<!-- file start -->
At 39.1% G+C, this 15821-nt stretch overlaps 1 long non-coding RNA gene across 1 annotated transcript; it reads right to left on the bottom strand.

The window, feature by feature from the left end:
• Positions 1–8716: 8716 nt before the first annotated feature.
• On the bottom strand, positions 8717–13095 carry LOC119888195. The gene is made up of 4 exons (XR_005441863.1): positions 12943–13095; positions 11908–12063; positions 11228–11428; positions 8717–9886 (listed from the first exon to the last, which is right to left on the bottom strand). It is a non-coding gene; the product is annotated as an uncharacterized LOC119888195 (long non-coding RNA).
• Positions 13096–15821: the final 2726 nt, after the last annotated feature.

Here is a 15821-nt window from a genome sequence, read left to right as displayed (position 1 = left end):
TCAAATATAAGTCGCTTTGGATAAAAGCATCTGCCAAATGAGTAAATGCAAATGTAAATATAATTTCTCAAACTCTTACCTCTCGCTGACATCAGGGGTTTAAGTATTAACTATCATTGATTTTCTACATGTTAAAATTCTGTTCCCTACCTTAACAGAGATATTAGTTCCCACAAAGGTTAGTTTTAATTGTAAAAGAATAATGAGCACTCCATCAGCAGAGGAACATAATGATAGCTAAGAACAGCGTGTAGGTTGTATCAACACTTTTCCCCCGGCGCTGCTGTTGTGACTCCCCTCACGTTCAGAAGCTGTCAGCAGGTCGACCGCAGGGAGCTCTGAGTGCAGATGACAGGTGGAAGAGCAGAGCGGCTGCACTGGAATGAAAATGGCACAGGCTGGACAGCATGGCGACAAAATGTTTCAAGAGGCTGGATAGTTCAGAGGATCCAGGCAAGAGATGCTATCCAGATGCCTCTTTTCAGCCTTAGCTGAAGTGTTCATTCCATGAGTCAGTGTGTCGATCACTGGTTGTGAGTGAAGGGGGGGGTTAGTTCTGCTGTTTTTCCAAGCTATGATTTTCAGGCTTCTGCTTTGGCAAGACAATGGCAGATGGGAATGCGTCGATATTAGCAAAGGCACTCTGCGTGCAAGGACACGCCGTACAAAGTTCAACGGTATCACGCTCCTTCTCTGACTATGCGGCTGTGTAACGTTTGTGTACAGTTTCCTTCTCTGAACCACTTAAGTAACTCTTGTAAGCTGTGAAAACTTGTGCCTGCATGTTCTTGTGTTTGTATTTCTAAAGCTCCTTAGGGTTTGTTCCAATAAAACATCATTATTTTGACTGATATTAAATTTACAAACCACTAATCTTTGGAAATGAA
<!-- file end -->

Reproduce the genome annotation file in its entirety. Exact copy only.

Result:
At 39.1% G+C, this 15821-nt stretch overlaps 1 long non-coding RNA gene across 1 annotated transcript; it reads right to left on the bottom strand.

The window, feature by feature from the left end:
• Positions 1–8716: 8716 nt before the first annotated feature.
• On the bottom strand, positions 8717–13095 carry LOC119888195. The gene is made up of 4 exons (XR_005441863.1): positions 12943–13095; positions 11908–12063; positions 11228–11428; positions 8717–9886 (listed from the first exon to the last, which is right to left on the bottom strand). It is a non-coding gene; the product is annotated as an uncharacterized LOC119888195 (long non-coding RNA).
• Positions 13096–15821: the final 2726 nt, after the last annotated feature.

Here is a 15821-nt window from a genome sequence, read left to right as displayed (position 1 = left end):
TCAAATATAAGTCGCTTTGGATAAAAGCATCTGCCAAATGAGTAAATGCAAATGTAAATATAATTTCTCAAACTCTTACCTCTCGCTGACATCAGGGGTTTAAGTATTAACTATCATTGATTTTCTACATGTTAAAATTCTGTTCCCTACCTTAACAGAGATATTAGTTCCCACAAAGGTTAGTTTTAATTGTAAAAGAATAATGAGCACTCCATCAGCAGAGGAACATAATGATAGCTAAGAACAGCGTGTAGGTTGTATCAACACTTTTCCCCCGGCGCTGCTGTTGTGACTCCCCTCACGTTCAGAAGCTGTCAGCAGGTCGACCGCAGGGAGCTCTGAGTGCAGATGACAGGTGGAAGAGCAGAGCGGCTGCACTGGAATGAAAATGGCACAGGCTGGACAGCATGGCGACAAAATGTTTCAAGAGGCTGGATAGTTCAGAGGATCCAGGCAAGAGATGCTATCCAGATGCCTCTTTTCAGCCTTAGCTGAAGTGTTCATTCCATGAGTCAGTGTGTCGATCACTGGTTGTGAGTGAAGGGGGGGGTTAGTTCTGCTGTTTTTCCAAGCTATGATTTTCAGGCTTCTGCTTTGGCAAGACAATGGCAGATGGGAATGCGTCGATATTAGCAAAGGCACTCTGCGTGCAAGGACACGCCGTACAAAGTTCAACGGTATCACGCTCCTTCTCTGACTATGCGGCTGTGTAACGTTTGTGTACAGTTTCCTTCTCTGAACCACTTAAGTAACTCTTGTAAGCTGTGAAAACTTGTGCCTGCATGTTCTTGTGTTTGTATTTCTAAAGCTCCTTAGGGTTTGTTCCAATAAAACATCATTATTTTGACTGATATTAAATTTACAAACCACTAATCTTTGGAAATGAA